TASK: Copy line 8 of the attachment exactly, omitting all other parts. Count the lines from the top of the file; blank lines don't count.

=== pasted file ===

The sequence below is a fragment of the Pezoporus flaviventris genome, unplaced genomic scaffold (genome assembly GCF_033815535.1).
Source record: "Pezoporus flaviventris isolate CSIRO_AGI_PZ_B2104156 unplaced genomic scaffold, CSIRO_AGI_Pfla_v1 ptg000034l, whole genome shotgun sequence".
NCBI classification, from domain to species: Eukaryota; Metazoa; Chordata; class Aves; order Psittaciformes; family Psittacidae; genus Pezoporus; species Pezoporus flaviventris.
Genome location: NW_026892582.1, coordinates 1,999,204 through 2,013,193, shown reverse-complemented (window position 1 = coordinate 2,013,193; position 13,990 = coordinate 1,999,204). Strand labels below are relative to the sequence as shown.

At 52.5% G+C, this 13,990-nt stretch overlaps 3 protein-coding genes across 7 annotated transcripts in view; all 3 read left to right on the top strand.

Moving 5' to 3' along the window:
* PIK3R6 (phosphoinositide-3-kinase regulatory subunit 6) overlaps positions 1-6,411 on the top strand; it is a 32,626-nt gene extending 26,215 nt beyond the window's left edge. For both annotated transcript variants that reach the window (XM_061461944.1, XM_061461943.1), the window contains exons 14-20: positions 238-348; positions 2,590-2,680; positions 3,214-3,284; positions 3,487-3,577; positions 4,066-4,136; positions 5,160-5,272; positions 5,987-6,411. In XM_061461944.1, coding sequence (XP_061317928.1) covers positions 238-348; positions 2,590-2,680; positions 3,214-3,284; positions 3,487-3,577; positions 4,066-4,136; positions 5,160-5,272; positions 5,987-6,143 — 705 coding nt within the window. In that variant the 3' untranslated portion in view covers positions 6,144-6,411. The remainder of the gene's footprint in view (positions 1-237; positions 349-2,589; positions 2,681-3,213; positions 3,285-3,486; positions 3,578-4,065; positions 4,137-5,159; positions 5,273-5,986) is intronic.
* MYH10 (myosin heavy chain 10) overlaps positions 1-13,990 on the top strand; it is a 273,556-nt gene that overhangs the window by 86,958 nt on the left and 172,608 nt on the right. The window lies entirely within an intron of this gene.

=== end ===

* MYH10 (myosin heavy chain 10) overlaps positions 1-13,990 on the top strand; it is a 273,556-nt gene that overhangs the window by 86,958 nt on the left and 172,608 nt on the right. The window lies entirely within an intron of this gene.